Here are a few ways to prevent this brain hijack:

  • Deep breathing: While deep breathing is an often-suggested method of calming down, it’s important to get it right—because shallow breathing from the chest can actually worsen stress. To find your natural breathing rhythm, you must engage the abdomen: sit comfortably, relax your shoulders and chest, and then take deep breaths that expand your belly. Just a few minutes of this technique, done correctly, balances your nervous system and relaxes the mind.
  • Smells and bells: Science has shown that certain fragrances have a powerful impact on your emotional state and can stop the brain hijack in its tracks. Is there a scent that sparks feelings of positivity in you? It may be from your childhood, or associated with a pleasant memory. Keep this aroma at hand and turn to it during high-stress situations.

3. Reframe your attitude

It’s easy to get stuck in a spiral of pessimism. This tendency, too, is a hand-me-down from our ancestors, who were primed to respond far more intensely towards negative stimuli in a bid for survival. Thus, the primal part of your brain focuses more on negativity than positivity, which can make your world seem dark, ruthless, and unhappy. A more optimistic attitude, meanwhile, enhances creativity, interpersonal relationships, and productivity. Here are a few ways to pull yourself out of that negativity rut:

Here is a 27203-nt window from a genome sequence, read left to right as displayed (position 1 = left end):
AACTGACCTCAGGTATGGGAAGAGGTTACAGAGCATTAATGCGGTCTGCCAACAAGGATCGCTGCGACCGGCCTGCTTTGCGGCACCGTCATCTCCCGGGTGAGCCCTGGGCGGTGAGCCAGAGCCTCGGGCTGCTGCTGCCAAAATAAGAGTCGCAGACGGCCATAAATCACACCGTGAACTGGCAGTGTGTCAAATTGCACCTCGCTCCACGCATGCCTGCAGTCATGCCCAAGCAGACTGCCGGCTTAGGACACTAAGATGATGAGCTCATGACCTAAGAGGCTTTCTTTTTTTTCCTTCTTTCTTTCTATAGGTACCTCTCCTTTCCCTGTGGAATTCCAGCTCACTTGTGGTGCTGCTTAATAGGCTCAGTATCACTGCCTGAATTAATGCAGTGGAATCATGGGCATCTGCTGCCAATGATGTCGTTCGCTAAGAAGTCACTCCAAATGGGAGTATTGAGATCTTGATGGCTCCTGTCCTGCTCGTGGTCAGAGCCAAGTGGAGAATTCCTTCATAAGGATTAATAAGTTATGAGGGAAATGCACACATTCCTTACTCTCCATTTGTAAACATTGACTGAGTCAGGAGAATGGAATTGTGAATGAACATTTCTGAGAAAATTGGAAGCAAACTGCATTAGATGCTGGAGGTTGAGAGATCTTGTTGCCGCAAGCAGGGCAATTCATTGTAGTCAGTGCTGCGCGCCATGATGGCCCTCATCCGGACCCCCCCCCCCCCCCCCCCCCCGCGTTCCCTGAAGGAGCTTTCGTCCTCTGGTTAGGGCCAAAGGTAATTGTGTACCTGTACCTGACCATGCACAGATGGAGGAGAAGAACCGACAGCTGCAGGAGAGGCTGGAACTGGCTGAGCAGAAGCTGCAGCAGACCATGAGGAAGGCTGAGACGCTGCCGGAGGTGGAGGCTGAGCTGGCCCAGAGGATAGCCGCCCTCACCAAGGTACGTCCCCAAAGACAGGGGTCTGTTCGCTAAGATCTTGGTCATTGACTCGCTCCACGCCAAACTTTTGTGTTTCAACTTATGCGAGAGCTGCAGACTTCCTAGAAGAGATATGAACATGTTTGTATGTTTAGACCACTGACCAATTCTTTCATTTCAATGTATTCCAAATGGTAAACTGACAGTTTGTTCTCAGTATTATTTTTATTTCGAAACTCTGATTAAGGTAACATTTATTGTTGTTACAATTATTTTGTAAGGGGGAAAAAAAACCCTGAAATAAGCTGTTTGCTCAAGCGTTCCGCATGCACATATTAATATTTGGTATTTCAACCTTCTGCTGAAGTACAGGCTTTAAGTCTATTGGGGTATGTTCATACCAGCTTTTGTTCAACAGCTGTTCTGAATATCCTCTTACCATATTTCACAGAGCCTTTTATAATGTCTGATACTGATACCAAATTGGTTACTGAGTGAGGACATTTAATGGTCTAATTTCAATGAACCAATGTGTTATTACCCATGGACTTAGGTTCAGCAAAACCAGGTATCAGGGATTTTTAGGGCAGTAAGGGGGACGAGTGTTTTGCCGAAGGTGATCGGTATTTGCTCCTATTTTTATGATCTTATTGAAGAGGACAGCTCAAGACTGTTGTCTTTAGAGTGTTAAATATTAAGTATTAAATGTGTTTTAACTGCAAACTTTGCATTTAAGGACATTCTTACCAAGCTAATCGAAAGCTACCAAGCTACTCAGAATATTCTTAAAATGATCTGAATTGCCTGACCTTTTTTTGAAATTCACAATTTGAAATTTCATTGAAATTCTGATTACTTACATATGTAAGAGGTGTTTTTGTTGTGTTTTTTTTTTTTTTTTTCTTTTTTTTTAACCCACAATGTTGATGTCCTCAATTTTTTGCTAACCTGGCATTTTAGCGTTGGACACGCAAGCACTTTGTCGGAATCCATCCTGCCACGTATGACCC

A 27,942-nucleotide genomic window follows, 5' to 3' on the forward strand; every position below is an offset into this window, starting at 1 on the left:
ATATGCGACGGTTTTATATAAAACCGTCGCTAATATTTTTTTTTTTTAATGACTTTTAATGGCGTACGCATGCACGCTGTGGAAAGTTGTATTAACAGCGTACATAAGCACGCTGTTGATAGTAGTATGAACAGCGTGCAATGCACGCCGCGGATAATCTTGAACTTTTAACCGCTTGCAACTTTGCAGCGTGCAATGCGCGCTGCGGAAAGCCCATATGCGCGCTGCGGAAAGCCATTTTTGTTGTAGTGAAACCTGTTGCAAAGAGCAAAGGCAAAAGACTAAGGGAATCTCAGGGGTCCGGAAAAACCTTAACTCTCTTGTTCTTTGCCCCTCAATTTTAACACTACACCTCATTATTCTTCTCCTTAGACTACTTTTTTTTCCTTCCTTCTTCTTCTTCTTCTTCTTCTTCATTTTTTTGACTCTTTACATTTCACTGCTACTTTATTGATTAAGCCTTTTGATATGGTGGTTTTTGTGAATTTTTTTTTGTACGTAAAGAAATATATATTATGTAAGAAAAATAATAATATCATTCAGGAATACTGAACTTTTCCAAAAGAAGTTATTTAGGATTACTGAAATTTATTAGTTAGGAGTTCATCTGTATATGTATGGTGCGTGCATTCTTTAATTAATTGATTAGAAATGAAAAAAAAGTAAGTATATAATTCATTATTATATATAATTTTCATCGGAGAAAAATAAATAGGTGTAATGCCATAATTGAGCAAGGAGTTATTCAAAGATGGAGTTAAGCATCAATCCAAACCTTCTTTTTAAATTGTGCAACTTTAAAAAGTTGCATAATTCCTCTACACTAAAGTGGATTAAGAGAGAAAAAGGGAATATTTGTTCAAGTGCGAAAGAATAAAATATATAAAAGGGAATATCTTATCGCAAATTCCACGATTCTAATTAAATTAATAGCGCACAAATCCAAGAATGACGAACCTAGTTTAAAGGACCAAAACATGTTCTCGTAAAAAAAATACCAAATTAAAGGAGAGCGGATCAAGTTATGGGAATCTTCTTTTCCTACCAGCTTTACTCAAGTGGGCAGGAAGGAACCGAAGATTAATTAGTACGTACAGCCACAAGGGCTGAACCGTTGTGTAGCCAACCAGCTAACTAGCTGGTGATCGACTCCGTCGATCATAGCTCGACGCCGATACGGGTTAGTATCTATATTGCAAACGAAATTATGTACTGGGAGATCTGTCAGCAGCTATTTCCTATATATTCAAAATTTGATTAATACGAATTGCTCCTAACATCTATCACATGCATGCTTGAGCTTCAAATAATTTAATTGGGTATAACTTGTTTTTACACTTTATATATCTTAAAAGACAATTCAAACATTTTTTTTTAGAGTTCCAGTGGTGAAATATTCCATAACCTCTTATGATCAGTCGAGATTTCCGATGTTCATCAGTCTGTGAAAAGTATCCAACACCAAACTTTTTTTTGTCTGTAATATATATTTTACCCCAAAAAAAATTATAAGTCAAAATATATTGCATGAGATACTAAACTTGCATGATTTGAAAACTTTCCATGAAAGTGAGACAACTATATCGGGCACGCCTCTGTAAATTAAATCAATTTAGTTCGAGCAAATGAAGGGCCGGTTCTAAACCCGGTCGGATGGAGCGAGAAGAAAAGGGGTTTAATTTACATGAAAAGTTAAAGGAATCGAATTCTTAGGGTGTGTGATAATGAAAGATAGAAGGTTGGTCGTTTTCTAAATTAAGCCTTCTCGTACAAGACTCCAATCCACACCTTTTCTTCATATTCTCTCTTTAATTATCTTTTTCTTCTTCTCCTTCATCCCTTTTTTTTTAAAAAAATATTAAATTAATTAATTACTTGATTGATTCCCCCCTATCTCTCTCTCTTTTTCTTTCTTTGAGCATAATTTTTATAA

• Dispute your beliefs: To help you see things from a different angle, the authors suggest the ABCDE approach – A: identify the Adverse event, B: clarify your Beliefs about it, C: list the Consequences based on those beliefs, D: Dispute your beliefs and consider the event in a new light, E: Energise the new belief by taking action. The consequences of a problematic situation aren’t inevitable—they are usually based on your pre-existing beliefs. By creating a new perspective and acting on it, you can actually change the outcome. Remember, it’s tough to challenge deeply-held views, so be patient with yourself and invite others to help you talk through the issue.
  • Reversi: This simple activity is a useful way of forcing yourself to look at new options. On a sheet of paper, write down an obstacle that’s holding you back. Now, on the other side of the paper, write the opposite statement. (For example, if the obstacle is “I don’t have the time to mentor others”, you would flip it to “I do have the time to mentor others”.) Try to support the positive statement with evidence; you could also ask trusted colleagues to join in the discussion. When you start out with a positive premise, the ideas and possibilities that emerge can be eye-opening.